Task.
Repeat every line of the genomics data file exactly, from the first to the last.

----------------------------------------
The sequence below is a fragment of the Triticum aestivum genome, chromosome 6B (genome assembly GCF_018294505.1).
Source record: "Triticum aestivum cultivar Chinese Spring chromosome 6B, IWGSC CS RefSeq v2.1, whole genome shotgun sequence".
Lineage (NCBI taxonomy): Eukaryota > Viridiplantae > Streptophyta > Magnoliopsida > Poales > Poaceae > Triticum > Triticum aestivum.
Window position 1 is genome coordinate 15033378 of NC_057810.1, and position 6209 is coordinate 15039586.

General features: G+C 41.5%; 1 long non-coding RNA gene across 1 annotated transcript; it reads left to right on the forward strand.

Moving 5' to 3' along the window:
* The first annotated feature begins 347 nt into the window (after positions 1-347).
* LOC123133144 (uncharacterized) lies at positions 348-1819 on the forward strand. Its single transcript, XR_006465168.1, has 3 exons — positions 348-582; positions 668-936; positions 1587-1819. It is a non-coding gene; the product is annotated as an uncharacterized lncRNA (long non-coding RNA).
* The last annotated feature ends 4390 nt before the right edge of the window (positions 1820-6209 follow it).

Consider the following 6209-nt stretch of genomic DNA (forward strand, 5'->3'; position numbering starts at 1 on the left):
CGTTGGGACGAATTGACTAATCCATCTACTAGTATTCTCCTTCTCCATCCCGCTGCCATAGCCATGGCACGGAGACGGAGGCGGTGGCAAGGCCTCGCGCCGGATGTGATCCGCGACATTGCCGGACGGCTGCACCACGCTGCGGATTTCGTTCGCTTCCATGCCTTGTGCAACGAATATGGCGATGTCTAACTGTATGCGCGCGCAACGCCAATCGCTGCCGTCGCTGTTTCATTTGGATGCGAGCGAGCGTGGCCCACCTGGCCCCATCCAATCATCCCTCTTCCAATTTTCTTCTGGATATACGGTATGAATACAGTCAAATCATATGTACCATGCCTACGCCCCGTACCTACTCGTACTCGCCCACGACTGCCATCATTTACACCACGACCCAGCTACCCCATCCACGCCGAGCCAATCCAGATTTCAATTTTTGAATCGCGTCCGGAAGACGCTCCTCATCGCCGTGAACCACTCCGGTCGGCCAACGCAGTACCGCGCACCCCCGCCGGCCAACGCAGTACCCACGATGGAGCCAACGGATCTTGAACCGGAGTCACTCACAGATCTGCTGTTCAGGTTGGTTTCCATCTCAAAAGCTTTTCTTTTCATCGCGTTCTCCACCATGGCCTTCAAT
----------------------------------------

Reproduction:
The sequence below is a fragment of the Triticum aestivum genome, chromosome 6B (genome assembly GCF_018294505.1).
Source record: "Triticum aestivum cultivar Chinese Spring chromosome 6B, IWGSC CS RefSeq v2.1, whole genome shotgun sequence".
Lineage (NCBI taxonomy): Eukaryota > Viridiplantae > Streptophyta > Magnoliopsida > Poales > Poaceae > Triticum > Triticum aestivum.
Window position 1 is genome coordinate 15033378 of NC_057810.1, and position 6209 is coordinate 15039586.

General features: G+C 41.5%; 1 long non-coding RNA gene across 1 annotated transcript; it reads left to right on the forward strand.

Moving 5' to 3' along the window:
* The first annotated feature begins 347 nt into the window (after positions 1-347).
* LOC123133144 (uncharacterized) lies at positions 348-1819 on the forward strand. Its single transcript, XR_006465168.1, has 3 exons — positions 348-582; positions 668-936; positions 1587-1819. It is a non-coding gene; the product is annotated as an uncharacterized lncRNA (long non-coding RNA).
* The last annotated feature ends 4390 nt before the right edge of the window (positions 1820-6209 follow it).

Consider the following 6209-nt stretch of genomic DNA (forward strand, 5'->3'; position numbering starts at 1 on the left):
CGTTGGGACGAATTGACTAATCCATCTACTAGTATTCTCCTTCTCCATCCCGCTGCCATAGCCATGGCACGGAGACGGAGGCGGTGGCAAGGCCTCGCGCCGGATGTGATCCGCGACATTGCCGGACGGCTGCACCACGCTGCGGATTTCGTTCGCTTCCATGCCTTGTGCAACGAATATGGCGATGTCTAACTGTATGCGCGCGCAACGCCAATCGCTGCCGTCGCTGTTTCATTTGGATGCGAGCGAGCGTGGCCCACCTGGCCCCATCCAATCATCCCTCTTCCAATTTTCTTCTGGATATACGGTATGAATACAGTCAAATCATATGTACCATGCCTACGCCCCGTACCTACTCGTACTCGCCCACGACTGCCATCATTTACACCACGACCCAGCTACCCCATCCACGCCGAGCCAATCCAGATTTCAATTTTTGAATCGCGTCCGGAAGACGCTCCTCATCGCCGTGAACCACTCCGGTCGGCCAACGCAGTACCGCGCACCCCCGCCGGCCAACGCAGTACCCACGATGGAGCCAACGGATCTTGAACCGGAGTCACTCACAGATCTGCTGTTCAGGTTGGTTTCCATCTCAAAAGCTTTTCTTTTCATCGCGTTCTCCACCATGGCCTTCAAT